[Bitcoin-development] Proposed alternatives to the 20MB step

Jameson Lopp jameson.lopp at gmail.com
Mon Jun 1 16:41:50 UTC 2015

The overlapping consensus mechanisms between the Core Developers, the
miners, the block chain based businesses, and the end users make it such
that the very definition of Bitcoin is not just what any single one of
those groups comes to a consensus about. We must ALL be in consensus about
just what Bitcoin actually is and what its goals should be. As such, the
onus is on the Core Developers to convince the other groups to either
accept or reject major changes to the protocol.

Greg made a great point regarding the difficulty in determining the
definition of Bitcoin:

My point being that Bitcoin is inherently a political phenomenon; we're
just trying to describe the human politics behind Bitcoin with computer
code that is reasonably secure against attack.

- Jameson

On Mon, Jun 1, 2015 at 8:55 AM, Mike Hearn <mike at plan99.net> wrote:

> It's surprising to see a core dev going to the public to defend a proposal
>> most other core devs disagree on, and then lobbying the Bitcoin ecosystem.
> I agree that it is a waste of time. Many agree. The Bitcoin ecosystem
> doesn't really need lobbying - my experience from talking to businesses and
> wallet developers months ago is they virtually all see raising capacity as
> a no brainer ... and some of them see this "debate" as despair-inducing
> insanity.
> What's happened here is that a small number of people have come to believe
> they have veto power over changes to Bitcoin, and they have also become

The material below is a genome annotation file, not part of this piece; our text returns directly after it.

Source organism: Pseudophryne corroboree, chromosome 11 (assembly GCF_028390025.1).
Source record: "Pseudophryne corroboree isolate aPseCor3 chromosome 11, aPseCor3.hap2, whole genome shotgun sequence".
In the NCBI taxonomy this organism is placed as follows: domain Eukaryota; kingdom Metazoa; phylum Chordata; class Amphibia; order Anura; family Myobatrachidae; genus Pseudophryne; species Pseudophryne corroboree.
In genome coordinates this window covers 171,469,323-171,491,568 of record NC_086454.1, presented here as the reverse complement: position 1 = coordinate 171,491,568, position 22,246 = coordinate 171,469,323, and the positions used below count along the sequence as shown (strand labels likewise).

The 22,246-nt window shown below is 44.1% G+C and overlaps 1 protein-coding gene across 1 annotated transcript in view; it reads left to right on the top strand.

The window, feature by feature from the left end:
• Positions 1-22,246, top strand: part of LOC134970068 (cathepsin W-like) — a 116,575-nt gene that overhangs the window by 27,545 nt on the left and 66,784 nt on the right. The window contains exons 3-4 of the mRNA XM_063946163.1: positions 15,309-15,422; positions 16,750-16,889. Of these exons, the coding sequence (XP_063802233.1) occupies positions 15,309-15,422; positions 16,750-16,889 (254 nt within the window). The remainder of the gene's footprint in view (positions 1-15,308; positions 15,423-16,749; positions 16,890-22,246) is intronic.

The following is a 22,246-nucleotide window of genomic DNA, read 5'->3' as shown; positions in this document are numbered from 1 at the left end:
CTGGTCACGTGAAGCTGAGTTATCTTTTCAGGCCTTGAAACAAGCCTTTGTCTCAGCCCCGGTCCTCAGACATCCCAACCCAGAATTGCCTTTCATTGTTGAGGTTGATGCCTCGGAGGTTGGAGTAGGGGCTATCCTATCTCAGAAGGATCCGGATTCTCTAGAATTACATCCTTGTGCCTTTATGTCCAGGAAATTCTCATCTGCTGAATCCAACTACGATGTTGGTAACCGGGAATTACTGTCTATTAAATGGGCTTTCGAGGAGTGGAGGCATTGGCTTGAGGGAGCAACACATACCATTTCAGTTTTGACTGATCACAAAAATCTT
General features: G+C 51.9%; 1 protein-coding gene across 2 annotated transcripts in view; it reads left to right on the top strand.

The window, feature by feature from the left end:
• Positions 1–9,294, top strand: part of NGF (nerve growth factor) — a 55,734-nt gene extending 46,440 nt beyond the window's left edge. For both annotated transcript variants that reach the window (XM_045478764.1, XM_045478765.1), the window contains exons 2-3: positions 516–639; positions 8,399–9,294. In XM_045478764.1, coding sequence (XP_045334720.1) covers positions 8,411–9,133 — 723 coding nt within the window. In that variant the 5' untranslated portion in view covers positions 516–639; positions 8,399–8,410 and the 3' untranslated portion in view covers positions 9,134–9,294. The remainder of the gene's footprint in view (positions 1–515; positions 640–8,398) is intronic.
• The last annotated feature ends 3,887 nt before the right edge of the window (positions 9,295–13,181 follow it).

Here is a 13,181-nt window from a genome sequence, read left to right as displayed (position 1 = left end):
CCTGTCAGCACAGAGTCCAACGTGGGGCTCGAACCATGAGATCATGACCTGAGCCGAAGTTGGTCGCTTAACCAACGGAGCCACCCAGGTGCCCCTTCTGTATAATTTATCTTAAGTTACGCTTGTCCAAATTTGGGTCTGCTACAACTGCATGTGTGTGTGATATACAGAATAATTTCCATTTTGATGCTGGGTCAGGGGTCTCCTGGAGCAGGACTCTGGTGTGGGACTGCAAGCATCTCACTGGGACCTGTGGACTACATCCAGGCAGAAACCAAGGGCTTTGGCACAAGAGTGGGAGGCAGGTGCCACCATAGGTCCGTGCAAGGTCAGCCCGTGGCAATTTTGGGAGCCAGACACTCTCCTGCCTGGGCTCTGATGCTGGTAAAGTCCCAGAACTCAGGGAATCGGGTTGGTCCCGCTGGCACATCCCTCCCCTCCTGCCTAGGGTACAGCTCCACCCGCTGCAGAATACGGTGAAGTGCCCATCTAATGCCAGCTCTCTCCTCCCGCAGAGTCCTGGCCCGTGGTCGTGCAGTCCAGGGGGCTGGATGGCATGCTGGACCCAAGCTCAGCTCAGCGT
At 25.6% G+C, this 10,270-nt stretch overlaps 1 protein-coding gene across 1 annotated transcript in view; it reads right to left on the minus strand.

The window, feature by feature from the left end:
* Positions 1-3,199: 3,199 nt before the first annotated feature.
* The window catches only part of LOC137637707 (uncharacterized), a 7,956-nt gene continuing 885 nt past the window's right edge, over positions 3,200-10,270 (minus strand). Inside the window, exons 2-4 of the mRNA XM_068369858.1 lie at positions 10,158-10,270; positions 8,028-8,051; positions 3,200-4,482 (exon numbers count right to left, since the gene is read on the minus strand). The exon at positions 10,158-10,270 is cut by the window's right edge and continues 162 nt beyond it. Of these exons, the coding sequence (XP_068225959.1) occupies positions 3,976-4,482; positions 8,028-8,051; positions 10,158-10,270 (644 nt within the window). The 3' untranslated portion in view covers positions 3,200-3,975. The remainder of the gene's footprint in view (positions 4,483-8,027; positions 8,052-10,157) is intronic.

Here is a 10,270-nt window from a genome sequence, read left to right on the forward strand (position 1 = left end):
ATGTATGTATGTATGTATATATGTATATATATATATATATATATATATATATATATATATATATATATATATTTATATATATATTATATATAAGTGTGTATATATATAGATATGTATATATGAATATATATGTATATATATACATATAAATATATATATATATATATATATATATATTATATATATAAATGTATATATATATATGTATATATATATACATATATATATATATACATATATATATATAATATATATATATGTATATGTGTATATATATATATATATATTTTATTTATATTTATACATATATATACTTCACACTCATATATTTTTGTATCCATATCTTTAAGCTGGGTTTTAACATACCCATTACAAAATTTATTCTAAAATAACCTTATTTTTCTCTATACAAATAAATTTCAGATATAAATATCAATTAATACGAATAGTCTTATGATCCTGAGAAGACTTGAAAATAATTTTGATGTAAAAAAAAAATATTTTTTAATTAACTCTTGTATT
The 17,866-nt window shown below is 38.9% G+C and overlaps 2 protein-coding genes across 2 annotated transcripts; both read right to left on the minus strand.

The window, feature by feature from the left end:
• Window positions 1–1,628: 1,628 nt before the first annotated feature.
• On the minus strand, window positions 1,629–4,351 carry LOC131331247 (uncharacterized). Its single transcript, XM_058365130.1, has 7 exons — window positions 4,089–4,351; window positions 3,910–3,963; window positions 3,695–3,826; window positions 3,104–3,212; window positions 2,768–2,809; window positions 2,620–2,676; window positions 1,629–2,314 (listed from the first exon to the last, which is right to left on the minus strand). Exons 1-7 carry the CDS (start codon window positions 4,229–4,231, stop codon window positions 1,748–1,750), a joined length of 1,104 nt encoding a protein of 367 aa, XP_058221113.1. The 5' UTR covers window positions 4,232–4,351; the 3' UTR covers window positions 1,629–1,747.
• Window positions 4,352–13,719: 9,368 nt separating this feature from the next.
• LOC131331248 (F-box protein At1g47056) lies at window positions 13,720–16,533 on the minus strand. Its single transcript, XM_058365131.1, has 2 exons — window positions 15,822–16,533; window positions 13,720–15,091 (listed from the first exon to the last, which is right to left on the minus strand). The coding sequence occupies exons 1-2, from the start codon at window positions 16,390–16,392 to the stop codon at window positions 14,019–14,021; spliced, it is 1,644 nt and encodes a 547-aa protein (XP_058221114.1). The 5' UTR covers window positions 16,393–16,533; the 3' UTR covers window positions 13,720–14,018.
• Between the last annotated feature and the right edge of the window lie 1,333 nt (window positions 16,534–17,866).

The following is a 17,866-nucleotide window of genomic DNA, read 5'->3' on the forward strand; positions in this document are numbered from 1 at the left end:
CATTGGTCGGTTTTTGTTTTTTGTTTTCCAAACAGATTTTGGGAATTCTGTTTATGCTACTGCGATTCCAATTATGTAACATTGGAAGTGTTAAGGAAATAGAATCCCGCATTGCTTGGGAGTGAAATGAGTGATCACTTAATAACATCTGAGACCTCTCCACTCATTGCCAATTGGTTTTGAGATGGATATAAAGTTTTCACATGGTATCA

> *wildly* out of step with what the wider community wants. That cannot
> last. So, short of some sudden change of heart that lets us kick the can
> down the road a bit longer, a fork is inevitable.
> Just be glad it's Gavin driving this and not me ... or a faceless
> coalition of startups.
>> Decentralization is the core of Bitcoin's security model and thus that's
>> what gives Bitcoin its value.
> No. Usage is what gives Bitcoin value.
> It's kind of maddening that I have to point this out. Decentralisation is
> a means to an end. I first used Bitcoin in April 2009 and it was perfectly
> decentralised back then: every wallet was a full node and every computer
> was capable of mining.
> So if you believe what you just wrote, I guess Bitcoin's value has gone
> down every day since.
> On the other hand, if you believe the markets, Bitcoin's value has gone up.
> Apparently the question of what gives Bitcoin its value is a bit more
> complicated than that.
>> : to incentive layer 2 and offchain solutions to scale Bitcoin : there
>> are promising designs/solutions out there (LN, ChainDB, OtherCoin
>> protocole, ...), but most don't get much attention, because there is right
>> now no need for them. And, I am sure new solutions will be invented.
> I have seen this notion a few times. I would like to dispose of it right
> now.
> I am one of the wallet developers you would be trying to "incentivise" by
> letting Bitcoin break, and I say: get real. Developers are not some
> bottomless fountain of work that will spit out whatever you like for free
> if you twist their arms badly enough.
> The problems that incentivised the creation of Bitcoin existed for decades
> before Bitcoin was actually invented. Incentives are not enough. Someone
> has to actually do the work, too. All proposals on the table would:
>    - Involve enormous amounts of effort from many different people
>    - Be technically risky (read: we don't know if they would even work)
>    - Not be Bitcoin
> The last point is important: people who got interested in Bitcoin and
> decided to devote their time to it might not feel the same way about some
> network of payment hubs or whatever today's fashion is. Faced with their
> work being broken by armchair developers on some mailing list, they might
> just say screw it and walk away completely.
> After all, as the arguments for these systems are not particularly
> logical, they might slave over hot keyboards for a year to support the
> Lightning Network or whatever and then discover that it's no longer the
> fashionable thing ... and that suddenly an even more convoluted design is
> being "incentivised".
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